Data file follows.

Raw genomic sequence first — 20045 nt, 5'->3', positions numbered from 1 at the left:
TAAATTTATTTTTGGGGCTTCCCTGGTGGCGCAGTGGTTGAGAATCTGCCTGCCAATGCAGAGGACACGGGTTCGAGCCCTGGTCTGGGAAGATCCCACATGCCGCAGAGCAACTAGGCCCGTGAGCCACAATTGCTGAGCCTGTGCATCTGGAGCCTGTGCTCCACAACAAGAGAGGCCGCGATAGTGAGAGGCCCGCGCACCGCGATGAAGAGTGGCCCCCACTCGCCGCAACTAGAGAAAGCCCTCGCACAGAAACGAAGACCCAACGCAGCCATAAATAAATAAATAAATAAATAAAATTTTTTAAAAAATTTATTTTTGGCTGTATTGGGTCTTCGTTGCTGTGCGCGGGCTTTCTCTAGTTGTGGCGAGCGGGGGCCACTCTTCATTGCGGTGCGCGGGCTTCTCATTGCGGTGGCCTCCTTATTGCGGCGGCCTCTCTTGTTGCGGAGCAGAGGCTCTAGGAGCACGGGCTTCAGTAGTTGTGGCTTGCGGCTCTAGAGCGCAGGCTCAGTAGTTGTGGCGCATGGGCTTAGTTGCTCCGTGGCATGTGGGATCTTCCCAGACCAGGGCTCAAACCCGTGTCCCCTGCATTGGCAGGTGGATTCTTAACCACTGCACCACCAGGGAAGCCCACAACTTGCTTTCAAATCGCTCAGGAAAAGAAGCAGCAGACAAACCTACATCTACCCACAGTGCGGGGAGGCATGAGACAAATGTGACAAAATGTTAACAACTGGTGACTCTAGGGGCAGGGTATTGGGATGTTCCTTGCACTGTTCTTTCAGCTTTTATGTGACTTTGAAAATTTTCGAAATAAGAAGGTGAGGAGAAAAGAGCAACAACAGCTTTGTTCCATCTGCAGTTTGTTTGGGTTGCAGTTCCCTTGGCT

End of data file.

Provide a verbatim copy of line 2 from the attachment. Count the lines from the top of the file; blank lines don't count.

TAAATTTATTTTTGGGGCTTCCCTGGTGGCGCAGTGGTTGAGAATCTGCCTGCCAATGCAGAGGACACGGGTTCGAGCCCTGGTCTGGGAAGATCCCACATGCCGCAGAGCAACTAGGCCCGTGAGCCACAATTGCTGAGCCTGTGCATCTGGAGCCTGTGCTCCACAACAAGAGAGGCCGCGATAGTGAGAGGCCCGCGCACCGCGATGAAGAGTGGCCCCCACTCGCCGCAACTAGAGAAAGCCCTCGCACAGAAACGAAGACCCAACGCAGCCATAAATAAATAAATAAATAAATAAAATTTTTTAAAAAATTTATTTTTGGCTGTATTGGGTCTTCGTTGCTGTGCGCGGGCTTTCTCTAGTTGTGGCGAGCGGGGGCCACTCTTCATTGCGGTGCGCGGGCTTCTCATTGCGGTGGCCTCCTTATTGCGGCGGCCTCTCTTGTTGCGGAGCAGAGGCTCTAGGAGCACGGGCTTCAGTAGTTGTGGCTTGCGGCTCTAGAGCGCAGGCTCAGTAGTTGTGGCGCATGGGCTTAGTTGCTCCGTGGCATGTGGGATCTTCCCAGACCAGGGCTCAAACCCGTGTCCCCTGCATTGGCAGGTGGATTCTTAACCACTGCACCACCAGGGAAGCCCACAACTTGCTTTCAAATCGCTCAGGAAAAGAAGCAGCAGACAAACCTACATCTACCCACAGTGCGGGGAGGCATGAGACAAATGTGACAAAATGTTAACAACTGGTGACTCTAGGGGCAGGGTATTGGGATGTTCCTTGCACTGTTCTTTCAGCTTTTATGTGACTTTGAAAATTTTCGAAATAAGAAGGTGAGGAGAAAAGAGCAACAACAGCTTTGTTCCATCTGCAGTTTGTTTGGGTTGCAGTTCCCTTGGCT